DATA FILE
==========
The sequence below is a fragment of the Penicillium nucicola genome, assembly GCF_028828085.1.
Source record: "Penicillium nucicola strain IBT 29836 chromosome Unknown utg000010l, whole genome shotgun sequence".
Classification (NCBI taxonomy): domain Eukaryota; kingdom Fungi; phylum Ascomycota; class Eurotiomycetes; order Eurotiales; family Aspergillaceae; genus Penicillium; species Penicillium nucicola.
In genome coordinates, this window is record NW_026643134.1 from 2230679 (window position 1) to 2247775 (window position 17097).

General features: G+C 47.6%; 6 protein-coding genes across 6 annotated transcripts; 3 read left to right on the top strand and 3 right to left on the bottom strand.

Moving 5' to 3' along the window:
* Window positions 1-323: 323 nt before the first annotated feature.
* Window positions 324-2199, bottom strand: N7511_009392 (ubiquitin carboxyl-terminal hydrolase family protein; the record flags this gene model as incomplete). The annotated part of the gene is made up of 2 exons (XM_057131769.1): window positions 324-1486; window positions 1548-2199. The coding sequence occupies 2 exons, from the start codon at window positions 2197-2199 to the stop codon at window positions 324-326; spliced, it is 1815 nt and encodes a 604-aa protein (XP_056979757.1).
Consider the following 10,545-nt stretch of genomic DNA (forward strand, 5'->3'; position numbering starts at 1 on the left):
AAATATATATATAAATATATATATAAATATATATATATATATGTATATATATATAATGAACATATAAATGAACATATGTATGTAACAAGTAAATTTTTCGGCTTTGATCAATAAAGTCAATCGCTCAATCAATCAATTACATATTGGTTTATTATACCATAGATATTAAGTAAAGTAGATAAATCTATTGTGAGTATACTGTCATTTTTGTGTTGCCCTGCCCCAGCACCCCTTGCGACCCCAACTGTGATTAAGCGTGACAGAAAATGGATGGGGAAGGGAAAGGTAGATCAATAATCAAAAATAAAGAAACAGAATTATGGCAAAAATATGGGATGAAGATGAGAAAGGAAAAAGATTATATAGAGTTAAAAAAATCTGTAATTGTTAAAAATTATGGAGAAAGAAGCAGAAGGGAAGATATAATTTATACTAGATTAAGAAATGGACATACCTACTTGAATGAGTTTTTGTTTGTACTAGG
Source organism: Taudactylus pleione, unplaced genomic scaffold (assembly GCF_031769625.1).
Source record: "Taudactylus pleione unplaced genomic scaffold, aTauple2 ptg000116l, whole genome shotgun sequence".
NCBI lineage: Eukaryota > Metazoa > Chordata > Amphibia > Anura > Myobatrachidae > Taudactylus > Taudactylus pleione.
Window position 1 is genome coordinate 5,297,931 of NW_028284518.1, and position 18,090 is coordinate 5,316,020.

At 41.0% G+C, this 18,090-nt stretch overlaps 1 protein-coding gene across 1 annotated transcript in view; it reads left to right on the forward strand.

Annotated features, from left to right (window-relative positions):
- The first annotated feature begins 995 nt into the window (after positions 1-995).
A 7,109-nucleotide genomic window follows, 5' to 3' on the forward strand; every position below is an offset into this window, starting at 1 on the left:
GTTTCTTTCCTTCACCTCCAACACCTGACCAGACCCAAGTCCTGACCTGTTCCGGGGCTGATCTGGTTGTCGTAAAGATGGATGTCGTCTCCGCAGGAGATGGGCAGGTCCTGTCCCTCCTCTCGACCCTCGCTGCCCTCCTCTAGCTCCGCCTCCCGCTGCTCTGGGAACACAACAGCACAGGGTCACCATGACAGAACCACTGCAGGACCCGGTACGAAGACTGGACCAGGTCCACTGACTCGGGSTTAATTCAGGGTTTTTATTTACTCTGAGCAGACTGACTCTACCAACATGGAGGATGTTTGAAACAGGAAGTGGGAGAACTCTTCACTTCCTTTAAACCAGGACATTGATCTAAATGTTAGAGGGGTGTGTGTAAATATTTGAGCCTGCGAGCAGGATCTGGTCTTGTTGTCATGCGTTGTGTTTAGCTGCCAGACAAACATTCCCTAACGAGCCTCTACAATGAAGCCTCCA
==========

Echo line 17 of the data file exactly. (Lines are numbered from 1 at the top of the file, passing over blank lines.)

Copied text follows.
- The first annotated feature begins 995 nt into the window (after positions 1-995).